There are now numerous environmental movements actively working to address the waste problem. For instance, the act of picking up trash together, recycling plastic, and so on. However, in Indonesia, there haven’t been many serious movements or efforts to address the e-waste problem. It’s unfortunate, because electronic waste is one of the types of waste that is constantly increasing throughout the world.
According to the United Nations’ annual report Global E-Waste Monitor 2020, the amount of electronic waste in the world reached 53 million tons in 2019. This figure is expected to continue rising, reaching 74 million tons in 2030 and 120 million tons in 2050. Meanwhile, according to data from the Ministry of Environment and Forestry, the amount of electronic waste in Indonesia reaches 2 million tons this year.
The growing pile of electronic waste is strongly linked to the growing number of electronic devices we use on a daily basis. Let’s count how many electronic items you use on a daily basis, such as cellphones, laptops, refrigerators, TVs, computers, and cables. Then what do you generally do with these devices when they are damaged or you are no longer interested in using them? Of course, they’re unlikely to vanish on their own, and recycling them would be tricky. So, what are actually the dangers of e-waste to the environment and how should we deal with it?
The Dangers of Electronic Waste
Electronic waste is all used electronic goods that are no longer used by the owner. These electronic items contain various kinds of hazardous and toxic materials (B3), such as mercury, lithium, and cadmium. These components, when left to settle in landfills for a long period, can pose a threat to the air, water, soil, and human health. Over time, the hazardous components of a pile of electronic waste that are not managed properly can seep into the ground causing the soil and water in it to become contaminated. As a result, the fertility of plants and the health of animals that rely on the area’s soil and water may be harmed.
Additionally, there is sometimes an act of indiscriminately burning electronic waste. This action is also extremely harmful because it can release a large number of toxic compounds into the air, causing health problems for individuals who breathe it. Various researches have looked into the consequences of chemical compounds found in electronic waste on human health. According to these researches, electronic waste can cause a variety of diseases, including liver, heart, and spleen damage, as well as cancer.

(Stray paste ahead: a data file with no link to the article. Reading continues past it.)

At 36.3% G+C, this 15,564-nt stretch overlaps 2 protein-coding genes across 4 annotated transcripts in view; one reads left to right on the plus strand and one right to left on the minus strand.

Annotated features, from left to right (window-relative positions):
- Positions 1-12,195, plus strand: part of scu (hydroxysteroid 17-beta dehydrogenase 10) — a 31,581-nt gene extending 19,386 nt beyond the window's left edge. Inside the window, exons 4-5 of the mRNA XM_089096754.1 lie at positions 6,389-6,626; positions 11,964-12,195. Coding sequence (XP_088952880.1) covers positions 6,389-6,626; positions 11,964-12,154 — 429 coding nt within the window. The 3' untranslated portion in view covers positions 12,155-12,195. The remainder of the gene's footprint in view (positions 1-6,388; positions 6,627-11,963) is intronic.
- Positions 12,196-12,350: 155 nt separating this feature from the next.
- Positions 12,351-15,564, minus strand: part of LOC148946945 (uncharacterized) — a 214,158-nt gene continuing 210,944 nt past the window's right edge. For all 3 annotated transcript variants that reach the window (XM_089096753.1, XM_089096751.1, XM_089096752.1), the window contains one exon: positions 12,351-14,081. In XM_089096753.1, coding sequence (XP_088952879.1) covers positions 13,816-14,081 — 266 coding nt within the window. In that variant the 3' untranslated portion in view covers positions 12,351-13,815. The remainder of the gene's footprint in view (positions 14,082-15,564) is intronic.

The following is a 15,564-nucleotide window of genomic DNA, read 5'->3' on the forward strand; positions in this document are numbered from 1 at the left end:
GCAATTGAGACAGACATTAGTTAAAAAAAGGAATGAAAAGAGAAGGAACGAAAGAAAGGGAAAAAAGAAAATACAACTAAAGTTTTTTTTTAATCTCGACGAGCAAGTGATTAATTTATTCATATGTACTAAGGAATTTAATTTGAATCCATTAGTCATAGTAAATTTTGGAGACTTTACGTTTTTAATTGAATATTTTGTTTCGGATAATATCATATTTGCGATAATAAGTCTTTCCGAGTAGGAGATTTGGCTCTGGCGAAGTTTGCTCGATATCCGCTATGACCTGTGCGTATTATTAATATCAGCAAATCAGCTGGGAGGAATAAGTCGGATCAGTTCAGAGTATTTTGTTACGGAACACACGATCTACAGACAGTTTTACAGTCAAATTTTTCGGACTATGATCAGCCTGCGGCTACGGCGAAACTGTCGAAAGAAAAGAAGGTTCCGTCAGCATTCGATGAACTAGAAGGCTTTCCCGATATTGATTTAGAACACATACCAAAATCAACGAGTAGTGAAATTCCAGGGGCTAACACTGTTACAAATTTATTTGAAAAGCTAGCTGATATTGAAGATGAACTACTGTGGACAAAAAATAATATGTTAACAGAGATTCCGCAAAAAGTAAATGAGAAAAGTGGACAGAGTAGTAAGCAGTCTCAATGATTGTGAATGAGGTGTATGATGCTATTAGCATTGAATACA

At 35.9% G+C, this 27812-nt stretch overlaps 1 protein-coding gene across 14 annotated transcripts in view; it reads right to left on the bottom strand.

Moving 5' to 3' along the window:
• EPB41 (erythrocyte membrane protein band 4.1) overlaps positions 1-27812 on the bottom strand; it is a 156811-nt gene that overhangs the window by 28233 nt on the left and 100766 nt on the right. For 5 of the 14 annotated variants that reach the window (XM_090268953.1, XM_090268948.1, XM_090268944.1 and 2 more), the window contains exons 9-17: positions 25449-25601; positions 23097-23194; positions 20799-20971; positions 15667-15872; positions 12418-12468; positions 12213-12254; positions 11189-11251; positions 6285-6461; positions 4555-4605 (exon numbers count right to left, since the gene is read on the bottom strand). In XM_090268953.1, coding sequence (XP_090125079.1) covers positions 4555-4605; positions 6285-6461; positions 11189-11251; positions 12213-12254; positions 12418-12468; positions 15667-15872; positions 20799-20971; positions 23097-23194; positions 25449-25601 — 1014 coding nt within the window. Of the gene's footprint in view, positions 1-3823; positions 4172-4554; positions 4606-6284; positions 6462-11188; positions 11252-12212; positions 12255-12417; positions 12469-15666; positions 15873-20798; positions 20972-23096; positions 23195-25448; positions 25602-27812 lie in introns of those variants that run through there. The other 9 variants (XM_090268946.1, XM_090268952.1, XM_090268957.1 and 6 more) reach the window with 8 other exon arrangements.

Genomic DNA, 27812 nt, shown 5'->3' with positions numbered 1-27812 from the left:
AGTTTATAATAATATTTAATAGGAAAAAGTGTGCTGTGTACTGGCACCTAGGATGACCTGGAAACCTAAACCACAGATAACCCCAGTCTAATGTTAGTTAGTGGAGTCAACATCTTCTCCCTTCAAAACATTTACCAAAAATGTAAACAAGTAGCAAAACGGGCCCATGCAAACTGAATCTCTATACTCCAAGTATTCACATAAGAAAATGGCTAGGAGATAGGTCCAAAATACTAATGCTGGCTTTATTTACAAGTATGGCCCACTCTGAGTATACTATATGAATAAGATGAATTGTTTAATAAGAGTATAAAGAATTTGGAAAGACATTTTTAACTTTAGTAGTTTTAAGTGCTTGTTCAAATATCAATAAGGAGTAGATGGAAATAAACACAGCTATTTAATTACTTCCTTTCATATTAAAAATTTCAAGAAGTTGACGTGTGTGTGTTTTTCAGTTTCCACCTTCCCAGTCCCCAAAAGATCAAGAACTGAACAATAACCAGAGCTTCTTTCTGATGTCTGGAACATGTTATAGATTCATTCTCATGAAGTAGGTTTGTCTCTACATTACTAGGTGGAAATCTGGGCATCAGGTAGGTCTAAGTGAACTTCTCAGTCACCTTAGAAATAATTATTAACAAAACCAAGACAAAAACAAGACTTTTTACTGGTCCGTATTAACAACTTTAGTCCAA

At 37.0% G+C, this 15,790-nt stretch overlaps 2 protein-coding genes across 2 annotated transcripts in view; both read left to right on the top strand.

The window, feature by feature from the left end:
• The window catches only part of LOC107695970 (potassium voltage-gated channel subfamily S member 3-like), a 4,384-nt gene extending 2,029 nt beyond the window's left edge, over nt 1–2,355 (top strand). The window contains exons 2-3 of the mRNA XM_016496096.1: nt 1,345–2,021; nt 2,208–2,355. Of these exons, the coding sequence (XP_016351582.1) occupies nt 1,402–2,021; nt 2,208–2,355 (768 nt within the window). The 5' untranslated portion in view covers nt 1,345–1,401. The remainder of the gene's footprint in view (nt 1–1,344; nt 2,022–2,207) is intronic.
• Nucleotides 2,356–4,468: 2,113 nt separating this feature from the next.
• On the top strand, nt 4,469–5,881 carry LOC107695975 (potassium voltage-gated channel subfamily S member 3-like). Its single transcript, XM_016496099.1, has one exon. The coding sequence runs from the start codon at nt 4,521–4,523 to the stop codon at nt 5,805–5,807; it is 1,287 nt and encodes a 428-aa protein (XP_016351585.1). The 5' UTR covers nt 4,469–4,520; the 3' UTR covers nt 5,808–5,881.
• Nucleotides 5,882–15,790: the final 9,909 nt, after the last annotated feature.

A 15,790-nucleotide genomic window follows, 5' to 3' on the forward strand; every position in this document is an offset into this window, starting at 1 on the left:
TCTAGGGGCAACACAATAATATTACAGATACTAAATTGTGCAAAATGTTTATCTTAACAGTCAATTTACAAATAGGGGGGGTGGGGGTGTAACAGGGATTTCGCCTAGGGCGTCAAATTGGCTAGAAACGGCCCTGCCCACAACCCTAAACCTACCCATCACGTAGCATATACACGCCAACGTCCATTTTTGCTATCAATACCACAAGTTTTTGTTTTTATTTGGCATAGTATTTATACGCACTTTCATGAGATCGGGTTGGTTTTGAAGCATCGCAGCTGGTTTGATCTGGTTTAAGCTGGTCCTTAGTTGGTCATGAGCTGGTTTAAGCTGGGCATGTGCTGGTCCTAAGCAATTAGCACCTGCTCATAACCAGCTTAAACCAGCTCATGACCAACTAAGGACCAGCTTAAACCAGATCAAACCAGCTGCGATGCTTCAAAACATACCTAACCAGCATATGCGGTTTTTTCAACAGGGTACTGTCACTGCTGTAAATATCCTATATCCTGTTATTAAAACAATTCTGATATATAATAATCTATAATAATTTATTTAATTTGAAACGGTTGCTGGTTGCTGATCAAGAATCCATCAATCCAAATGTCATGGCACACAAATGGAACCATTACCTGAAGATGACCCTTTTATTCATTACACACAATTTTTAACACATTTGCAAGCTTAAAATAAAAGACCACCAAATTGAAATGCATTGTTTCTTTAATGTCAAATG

What are the Best Ways to Dispose of Electronic Waste?
We cannot handle electronic waste carelessly since it is harmful. In Indonesia, electronic waste management is governed by laws and government regulations, such as Government Regulation (PP) Number 101 of 2014 on Hazardous and Toxic Waste Management (B3). According to this regulation, the management of electronic waste, from collection to transportation, sorting, recycling, and destruction, can only be carried out by parties who have been granted official permits. They must also follow defined standards and processes when doing so.
However, this does not mean that we cannot do anything to help solve this problem. In fact, there are several things we can do. First, we can learn to use electronic items more wisely. Consider whether you actually need a new gadget before purchasing it. Try to choose gadgets that will last a long time so that you won’t have to replace them too often.
Then if you have any electrical goods that are no longer in use in your home, don’t just dump them out in public garbage. You can collect it first, together with electronic waste from other members of your household. Later, you can dispose of the electronic waste with a party that can handle it, such as your local government environmental agencies. E-waste dropboxes in the form of electronic trash collecting boxes are usually available at various locations throughout the city. Furthermore, if you have a lot of e-waste, there are now services from government agencies, companies, and social communities that can help you take the e-waste right at home.
Furthermore, you can also start a movement that aims to educate more people about the dangers of electronics and how to deal with them. You can start by inviting the people closest to you to collect their electronic waste to be deposited together. By doing this, you have done something very important in an effort to preserve the environment. If you want to improve the effectiveness of your movement, you may learn more about becoming an environmental diplomat by attending the EcoNusa Foundation’s School of Eco Diplomacy. Through this program, you will be equipped with various kinds of knowledge and skills that are important for an environmental diplomat to carry out the actions. Keep an eye out for the upcoming Eco Diplomacy School!